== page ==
Pricing an offering correctly - possibly a bit low - is so much easier than coming out with a super high un-achievable price and later reducing the asking price. When you commence the retreat in pricing, the market crosses its arms, waits, and says - "see, I told you that building was overpriced!"

Tuesday, July 12, 2016

In #CRE, It ain't over 'till it's OVER. TUESDAY Traffic Tips

How many times have you lost track of a requirement that passed on a listing only to find out they are still in the market? On the occupant side, if your guy likes a building that is in play, do you follow through until the building leases or sells? I discuss these items and much more on this week's VIDEO TIP.

Friday, July 8, 2016

If Commercial Real Estate was EASY - Everyone Would do it!

Image Attribution: www.ri-can.org
Today, I want to discuss a collection of deal challenges that currently clog my consciousness.

If your commercial real estate professional makes the transaction process look easy - rest assured, it's not!

By the way, I am grateful to all of our clients we have the honor of representing - challenges or otherwise.

Beating the foreclosure deadline. A lender Notice of Default (N.O.D.) is the kiss of death. The drum beat of foreclosure echoes, the offering is tainted, and we must disclose the status. In general terms, a lender files an N.O.D. when the borrower is delinquent on mortgage payments. The borrower has 90 days to cure the default by paying the past due amounts. If the borrower fails to bring the loan current, the lender can file a Notice of Trustee Sale and sell the building. We are racing to get the building sold. As you can appreciate, the market smells blood, which makes our task more difficult.

An occupant driving too hard a bargain. Currently, we represent an occupant in their quest for space. The occupant has benefited marvelously from past down markets. We have moved them twice in the previous six years. In both instances, owner concessions abounded and our folks got a great deal. Now the landscape is different. The market is heavily tilted in the owner's favor. Concessions such as free rent, reductions in the asking rates, abundant improvement work rolled into the lease, and bonus broker fees are a distant memory - except to our client - who is stuck in 2012.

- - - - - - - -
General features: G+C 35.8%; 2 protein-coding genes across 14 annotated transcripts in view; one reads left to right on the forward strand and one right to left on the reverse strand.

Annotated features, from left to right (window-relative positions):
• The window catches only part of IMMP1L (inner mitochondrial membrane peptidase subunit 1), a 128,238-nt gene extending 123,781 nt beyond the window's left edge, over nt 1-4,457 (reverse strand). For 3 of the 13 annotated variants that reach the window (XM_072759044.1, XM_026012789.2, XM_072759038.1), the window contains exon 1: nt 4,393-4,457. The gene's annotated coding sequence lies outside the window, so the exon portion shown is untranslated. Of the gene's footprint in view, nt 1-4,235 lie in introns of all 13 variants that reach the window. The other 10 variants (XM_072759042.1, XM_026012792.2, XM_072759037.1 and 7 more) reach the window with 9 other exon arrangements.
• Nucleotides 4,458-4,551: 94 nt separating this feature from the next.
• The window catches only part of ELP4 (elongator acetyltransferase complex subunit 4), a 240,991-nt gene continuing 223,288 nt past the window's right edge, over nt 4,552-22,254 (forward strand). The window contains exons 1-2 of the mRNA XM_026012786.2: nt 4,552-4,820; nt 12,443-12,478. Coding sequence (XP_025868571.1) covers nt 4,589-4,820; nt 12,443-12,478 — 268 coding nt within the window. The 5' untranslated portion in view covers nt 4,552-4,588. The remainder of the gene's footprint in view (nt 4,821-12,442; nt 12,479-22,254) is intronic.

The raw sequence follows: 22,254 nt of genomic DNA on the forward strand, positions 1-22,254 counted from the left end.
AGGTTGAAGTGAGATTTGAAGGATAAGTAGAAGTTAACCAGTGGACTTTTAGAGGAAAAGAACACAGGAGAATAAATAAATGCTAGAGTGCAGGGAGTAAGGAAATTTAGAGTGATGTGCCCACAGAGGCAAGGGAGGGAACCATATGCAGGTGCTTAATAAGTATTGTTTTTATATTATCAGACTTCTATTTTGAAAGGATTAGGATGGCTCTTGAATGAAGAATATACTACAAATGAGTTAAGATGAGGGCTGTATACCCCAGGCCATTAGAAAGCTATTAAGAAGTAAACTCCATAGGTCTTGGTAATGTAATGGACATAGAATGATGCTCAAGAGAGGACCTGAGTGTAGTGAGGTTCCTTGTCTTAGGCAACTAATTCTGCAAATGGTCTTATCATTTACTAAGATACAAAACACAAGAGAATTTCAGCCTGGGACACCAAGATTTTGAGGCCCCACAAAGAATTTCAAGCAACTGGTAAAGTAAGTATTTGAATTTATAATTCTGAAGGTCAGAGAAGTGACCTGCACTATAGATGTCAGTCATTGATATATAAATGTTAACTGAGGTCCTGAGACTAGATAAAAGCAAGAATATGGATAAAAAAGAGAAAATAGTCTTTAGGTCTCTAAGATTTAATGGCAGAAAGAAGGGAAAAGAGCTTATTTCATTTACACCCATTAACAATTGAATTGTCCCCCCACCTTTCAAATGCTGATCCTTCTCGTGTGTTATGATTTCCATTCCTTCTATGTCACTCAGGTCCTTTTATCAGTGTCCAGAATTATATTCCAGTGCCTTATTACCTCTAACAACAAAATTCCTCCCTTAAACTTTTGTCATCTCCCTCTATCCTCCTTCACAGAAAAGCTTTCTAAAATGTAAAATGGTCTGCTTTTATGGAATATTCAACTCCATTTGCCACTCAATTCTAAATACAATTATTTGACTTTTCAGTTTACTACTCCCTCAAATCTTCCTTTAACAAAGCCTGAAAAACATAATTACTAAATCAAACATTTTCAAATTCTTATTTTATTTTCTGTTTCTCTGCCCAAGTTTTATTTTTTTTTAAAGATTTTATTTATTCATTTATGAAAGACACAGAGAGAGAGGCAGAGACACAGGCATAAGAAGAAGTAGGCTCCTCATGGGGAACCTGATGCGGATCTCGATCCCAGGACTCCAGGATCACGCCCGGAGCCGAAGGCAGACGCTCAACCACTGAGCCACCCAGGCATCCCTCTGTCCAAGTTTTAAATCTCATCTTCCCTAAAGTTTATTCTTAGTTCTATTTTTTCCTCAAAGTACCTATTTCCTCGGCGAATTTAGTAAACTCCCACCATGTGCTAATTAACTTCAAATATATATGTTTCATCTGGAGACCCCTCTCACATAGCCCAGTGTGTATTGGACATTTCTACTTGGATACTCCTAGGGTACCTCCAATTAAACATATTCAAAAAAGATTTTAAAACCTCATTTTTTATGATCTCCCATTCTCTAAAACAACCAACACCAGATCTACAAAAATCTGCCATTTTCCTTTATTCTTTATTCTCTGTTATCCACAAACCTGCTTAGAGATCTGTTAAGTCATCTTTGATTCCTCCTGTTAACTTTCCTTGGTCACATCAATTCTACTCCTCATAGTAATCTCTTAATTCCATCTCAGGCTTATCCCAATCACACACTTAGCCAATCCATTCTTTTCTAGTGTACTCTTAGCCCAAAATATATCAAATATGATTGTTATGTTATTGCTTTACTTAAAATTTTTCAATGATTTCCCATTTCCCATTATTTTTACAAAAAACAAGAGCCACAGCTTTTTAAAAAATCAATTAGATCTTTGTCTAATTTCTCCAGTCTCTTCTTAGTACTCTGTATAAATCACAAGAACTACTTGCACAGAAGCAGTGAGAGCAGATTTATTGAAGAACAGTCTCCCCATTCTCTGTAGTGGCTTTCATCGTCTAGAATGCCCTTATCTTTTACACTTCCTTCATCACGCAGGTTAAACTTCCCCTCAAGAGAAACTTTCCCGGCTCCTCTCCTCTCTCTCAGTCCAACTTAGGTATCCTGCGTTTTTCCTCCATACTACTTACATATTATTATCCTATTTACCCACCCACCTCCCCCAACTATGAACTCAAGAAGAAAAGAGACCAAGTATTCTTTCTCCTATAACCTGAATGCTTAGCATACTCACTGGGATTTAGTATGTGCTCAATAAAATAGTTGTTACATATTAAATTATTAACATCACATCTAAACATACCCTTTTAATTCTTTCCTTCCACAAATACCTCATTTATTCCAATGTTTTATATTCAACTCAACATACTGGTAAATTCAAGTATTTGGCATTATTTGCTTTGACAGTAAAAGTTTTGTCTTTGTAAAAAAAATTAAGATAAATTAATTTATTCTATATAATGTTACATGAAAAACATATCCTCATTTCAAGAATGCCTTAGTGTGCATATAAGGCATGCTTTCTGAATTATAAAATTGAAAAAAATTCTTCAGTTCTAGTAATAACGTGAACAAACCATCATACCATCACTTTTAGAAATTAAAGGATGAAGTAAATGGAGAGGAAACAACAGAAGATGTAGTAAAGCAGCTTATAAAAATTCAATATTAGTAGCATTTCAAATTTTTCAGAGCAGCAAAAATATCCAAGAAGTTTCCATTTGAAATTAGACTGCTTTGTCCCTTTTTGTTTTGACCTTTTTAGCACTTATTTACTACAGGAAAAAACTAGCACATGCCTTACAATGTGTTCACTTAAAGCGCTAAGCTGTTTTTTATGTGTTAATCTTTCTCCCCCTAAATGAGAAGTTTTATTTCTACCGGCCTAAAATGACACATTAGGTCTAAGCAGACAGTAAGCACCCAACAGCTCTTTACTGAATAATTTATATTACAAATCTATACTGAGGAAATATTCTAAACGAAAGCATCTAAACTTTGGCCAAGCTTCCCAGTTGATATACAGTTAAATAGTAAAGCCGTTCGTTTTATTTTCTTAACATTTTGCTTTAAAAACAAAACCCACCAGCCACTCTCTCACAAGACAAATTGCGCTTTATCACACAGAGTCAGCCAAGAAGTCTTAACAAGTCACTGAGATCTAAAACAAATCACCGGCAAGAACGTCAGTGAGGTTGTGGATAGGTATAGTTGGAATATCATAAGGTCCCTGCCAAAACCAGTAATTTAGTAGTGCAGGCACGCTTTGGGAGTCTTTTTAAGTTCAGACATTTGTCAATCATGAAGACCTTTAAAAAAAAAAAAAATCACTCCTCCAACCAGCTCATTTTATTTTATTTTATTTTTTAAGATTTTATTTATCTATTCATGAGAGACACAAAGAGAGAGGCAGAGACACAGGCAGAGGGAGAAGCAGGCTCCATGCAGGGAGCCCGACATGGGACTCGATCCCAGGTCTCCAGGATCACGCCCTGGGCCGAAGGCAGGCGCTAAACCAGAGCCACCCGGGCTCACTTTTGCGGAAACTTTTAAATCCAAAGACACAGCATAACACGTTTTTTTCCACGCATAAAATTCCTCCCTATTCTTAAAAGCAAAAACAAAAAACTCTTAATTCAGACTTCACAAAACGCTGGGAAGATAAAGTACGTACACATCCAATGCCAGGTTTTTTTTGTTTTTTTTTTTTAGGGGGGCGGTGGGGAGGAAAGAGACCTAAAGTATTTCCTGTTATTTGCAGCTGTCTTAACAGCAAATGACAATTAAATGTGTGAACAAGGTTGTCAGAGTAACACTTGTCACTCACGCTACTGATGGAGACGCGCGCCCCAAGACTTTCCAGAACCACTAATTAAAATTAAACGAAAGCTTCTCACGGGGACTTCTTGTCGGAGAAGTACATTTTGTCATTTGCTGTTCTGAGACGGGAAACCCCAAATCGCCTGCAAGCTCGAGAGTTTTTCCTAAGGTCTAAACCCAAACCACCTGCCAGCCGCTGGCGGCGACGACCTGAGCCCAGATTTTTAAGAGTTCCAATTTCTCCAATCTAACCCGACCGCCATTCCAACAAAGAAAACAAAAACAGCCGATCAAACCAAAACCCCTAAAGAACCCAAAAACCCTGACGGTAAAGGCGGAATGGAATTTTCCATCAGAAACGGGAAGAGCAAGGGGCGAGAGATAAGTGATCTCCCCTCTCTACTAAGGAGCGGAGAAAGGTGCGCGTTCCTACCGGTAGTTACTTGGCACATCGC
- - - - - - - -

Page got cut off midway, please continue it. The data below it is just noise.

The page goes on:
Renewing a lease early - with a rent above market. Our client signed a lease before the market correction of 2009. Renewal time is approaching but our client is stuck with above market rent for a period of time. Our client wants the certainty of knowing he can remain in the building at the conclusion of his lease. He realizes he is paying (and has paid) an above market rent for several years. Our client is willing to renew early but wants some reset of his rent. The owner is unwilling to reduce the rent today in return for a longer term. The owner believes the market is trending higher and is willing to wait.

An ownership squabble. We represent an ownership entity with two owners. One wants to lease, the other wants to sell. Each has very compelling reasons why their deal structure benefits their objectives. Marketing an availability with warring factions in the wings causes confusion. Fortunately, we have the benefit of time and no lender with an out-stretched palm.

So what is the takeaway, here? A rising tide lifts all boats. With time, any problem can be solved, ownership issue resolved, and "right deal" located. Just make sure you manage the expectations.

Tuesday, July 5, 2016

BIGGEST #cre Time Wasters? TUESDAY Traffic Tips

I'm a BIG believer in face to face meetings. I tend to meet whenever a client or prospect will agree to see me...and sometimes when they won't. Are face to face meetings a waste of time, however? I discuss this and much more on this week's VIDEO Tip for commercial real estate.